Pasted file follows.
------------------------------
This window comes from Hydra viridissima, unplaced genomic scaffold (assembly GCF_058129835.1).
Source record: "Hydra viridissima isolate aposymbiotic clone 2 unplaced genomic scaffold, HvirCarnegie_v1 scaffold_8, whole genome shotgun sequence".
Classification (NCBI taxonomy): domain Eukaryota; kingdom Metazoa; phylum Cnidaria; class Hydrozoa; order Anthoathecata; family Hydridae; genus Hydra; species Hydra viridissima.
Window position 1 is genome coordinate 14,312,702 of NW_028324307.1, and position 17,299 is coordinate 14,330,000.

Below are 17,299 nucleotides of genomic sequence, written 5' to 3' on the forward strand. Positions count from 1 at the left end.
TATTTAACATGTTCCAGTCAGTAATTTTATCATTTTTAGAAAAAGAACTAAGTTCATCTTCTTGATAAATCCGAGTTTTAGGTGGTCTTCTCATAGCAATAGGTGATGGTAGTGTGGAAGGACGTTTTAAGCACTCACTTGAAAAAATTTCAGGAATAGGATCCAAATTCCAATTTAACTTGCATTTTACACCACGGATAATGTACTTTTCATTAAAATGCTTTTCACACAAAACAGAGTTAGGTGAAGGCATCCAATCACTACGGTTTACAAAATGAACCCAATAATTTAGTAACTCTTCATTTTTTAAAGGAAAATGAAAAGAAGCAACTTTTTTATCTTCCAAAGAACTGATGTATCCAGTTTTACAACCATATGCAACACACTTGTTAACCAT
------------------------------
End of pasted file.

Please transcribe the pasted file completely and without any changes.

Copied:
This window comes from Hydra viridissima, unplaced genomic scaffold (assembly GCF_058129835.1).
Source record: "Hydra viridissima isolate aposymbiotic clone 2 unplaced genomic scaffold, HvirCarnegie_v1 scaffold_8, whole genome shotgun sequence".
Classification (NCBI taxonomy): domain Eukaryota; kingdom Metazoa; phylum Cnidaria; class Hydrozoa; order Anthoathecata; family Hydridae; genus Hydra; species Hydra viridissima.
Window position 1 is genome coordinate 14,312,702 of NW_028324307.1, and position 17,299 is coordinate 14,330,000.

Below are 17,299 nucleotides of genomic sequence, written 5' to 3' on the forward strand. Positions count from 1 at the left end.
TATTTAACATGTTCCAGTCAGTAATTTTATCATTTTTAGAAAAAGAACTAAGTTCATCTTCTTGATAAATCCGAGTTTTAGGTGGTCTTCTCATAGCAATAGGTGATGGTAGTGTGGAAGGACGTTTTAAGCACTCACTTGAAAAAATTTCAGGAATAGGATCCAAATTCCAATTTAACTTGCATTTTACACCACGGATAATGTACTTTTCATTAAAATGCTTTTCACACAAAACAGAGTTAGGTGAAGGCATCCAATCACTACGGTTTACAAAATGAACCCAATAATTTAGTAACTCTTCATTTTTTAAAGGAAAATGAAAAGAAGCAACTTTTTTATCTTCCAAAGAACTGATGTATCCAGTTTTACAACCATATGCAACACACTTGTTAACCAT